Thursday, February 10, 2005

Foucault's power/knowledge

Foucault (writing in the early 70s) sees power (the ability to suppress, dominate) as established through discourse. What is discourse? This is comprised of practices obeying certain rules; the normalized worldview.
F says that human understanding exists in discourse.
Discourse becomes a tactical dimension of how power relations work between institutions, groups, and individuals.
Those who are in power have specialist knowledge – “the production of knowledge and the exercise of administrative power intertwine, and each begins to enhance the other.” Hence the power/knowledge complex- a flux made of power and knowledge that influence each other.
Thus, rules/laws(?) are power laden. There is no objective truth- we just give in to such authoritative concepts to weigh upon us and our actions.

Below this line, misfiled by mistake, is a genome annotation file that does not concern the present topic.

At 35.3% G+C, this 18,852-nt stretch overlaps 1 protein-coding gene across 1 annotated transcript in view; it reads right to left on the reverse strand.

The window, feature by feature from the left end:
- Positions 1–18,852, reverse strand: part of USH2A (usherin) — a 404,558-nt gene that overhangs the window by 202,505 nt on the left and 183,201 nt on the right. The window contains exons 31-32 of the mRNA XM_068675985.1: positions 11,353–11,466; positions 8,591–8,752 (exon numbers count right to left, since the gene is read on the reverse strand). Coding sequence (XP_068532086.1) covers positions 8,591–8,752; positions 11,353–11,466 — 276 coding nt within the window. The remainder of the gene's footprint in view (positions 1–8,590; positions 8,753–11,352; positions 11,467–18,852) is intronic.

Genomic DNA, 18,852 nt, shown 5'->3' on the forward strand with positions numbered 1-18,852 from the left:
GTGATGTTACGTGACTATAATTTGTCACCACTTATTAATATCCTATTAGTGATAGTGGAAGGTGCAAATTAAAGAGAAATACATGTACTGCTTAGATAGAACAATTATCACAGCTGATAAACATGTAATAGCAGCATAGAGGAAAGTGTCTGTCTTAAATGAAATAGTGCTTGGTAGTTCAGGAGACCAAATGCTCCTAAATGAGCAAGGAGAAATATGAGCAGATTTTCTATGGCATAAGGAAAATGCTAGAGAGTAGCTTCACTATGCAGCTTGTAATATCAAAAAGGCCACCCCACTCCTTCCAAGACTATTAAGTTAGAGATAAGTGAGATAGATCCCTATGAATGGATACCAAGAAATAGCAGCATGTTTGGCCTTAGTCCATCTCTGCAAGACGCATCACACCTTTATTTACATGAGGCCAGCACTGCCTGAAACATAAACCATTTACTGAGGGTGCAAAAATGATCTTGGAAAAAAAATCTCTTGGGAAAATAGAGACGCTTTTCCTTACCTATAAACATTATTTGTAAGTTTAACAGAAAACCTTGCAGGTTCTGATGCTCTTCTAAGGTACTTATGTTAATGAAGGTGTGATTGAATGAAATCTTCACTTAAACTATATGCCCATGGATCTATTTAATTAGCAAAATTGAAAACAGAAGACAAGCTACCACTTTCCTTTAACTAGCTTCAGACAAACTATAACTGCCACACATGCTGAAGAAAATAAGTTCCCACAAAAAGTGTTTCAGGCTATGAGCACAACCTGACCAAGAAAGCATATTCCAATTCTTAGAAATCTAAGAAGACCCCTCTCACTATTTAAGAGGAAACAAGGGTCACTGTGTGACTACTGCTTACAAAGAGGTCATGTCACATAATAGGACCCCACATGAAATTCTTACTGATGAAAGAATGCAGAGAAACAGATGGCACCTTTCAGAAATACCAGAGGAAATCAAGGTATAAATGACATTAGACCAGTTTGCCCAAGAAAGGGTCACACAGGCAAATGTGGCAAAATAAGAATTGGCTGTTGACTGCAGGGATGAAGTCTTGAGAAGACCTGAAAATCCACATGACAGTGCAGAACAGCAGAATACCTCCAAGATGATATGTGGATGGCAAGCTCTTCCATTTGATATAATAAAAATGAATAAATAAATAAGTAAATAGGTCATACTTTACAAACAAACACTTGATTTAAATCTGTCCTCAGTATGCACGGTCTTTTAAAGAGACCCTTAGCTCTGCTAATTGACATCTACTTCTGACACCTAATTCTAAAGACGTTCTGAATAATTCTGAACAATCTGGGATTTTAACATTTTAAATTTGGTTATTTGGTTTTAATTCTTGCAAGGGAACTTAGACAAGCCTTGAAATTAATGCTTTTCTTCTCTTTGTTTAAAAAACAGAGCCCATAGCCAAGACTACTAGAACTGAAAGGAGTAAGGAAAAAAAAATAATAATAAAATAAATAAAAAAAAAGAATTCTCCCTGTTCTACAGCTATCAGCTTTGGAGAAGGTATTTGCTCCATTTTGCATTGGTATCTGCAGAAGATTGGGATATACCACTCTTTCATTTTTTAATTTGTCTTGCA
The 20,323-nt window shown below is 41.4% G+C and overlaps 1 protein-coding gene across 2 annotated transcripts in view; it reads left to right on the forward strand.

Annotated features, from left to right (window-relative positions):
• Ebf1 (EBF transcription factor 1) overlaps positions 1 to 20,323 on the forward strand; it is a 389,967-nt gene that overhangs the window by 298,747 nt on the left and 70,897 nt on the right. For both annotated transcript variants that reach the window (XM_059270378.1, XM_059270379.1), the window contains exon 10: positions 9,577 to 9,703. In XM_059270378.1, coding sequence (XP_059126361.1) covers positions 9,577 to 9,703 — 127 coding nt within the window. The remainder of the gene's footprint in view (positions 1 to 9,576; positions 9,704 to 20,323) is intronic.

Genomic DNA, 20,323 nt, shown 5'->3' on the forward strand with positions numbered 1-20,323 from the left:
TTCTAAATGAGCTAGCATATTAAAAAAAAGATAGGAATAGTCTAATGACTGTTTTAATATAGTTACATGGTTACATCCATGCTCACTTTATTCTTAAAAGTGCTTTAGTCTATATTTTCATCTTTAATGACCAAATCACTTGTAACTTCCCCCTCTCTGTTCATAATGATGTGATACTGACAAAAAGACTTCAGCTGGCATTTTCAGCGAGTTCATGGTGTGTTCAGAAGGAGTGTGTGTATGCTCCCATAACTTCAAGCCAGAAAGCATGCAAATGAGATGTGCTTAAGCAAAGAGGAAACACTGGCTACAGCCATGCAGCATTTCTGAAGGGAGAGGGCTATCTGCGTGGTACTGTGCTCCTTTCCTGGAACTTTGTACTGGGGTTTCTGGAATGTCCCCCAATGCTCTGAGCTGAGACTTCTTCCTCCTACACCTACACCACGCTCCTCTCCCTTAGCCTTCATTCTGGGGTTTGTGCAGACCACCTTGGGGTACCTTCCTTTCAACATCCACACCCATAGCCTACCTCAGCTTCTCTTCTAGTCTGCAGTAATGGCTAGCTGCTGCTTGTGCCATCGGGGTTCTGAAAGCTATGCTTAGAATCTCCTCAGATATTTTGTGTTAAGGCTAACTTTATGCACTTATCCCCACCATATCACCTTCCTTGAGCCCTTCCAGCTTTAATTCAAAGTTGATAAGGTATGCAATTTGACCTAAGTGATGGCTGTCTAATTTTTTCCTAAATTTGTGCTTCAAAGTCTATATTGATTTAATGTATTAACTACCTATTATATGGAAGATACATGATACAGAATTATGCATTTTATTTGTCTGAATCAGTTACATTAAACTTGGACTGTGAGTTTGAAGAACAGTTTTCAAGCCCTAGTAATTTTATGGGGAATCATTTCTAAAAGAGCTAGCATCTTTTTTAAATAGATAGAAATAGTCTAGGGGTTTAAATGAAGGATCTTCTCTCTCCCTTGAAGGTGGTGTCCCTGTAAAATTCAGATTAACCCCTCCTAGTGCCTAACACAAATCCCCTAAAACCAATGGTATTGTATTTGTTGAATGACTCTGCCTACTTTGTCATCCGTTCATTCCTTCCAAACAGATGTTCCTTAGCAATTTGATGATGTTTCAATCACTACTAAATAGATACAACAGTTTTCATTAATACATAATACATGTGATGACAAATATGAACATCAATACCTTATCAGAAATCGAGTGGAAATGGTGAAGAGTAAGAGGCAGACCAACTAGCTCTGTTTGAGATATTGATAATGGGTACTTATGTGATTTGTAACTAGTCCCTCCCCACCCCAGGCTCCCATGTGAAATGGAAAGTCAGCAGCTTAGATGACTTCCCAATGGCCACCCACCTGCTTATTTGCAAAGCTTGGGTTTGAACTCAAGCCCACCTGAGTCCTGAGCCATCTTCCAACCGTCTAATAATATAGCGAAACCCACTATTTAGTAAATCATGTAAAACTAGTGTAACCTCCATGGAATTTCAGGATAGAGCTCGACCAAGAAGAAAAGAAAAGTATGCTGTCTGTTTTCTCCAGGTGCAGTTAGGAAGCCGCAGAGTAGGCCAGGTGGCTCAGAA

“Disciplinary power” is comprised of the forces that make you buy into the hegemonic discourse. (e.g. the teaching of history in public schools, in a manner that is congruent with the government’s prescriptions)
But, this disciplinary power is not pervasive enough to keep insurrectionary discourse subjugated. Insurrectionary discourse? That which is not the mainstream- “local knowledge,” le savoir des gens, which is on the margin, such as Ayurvedic medicine in relief to the behemoth Western medicine. Gay marriage even. Something that is revolutionary, that challenges the status quo.


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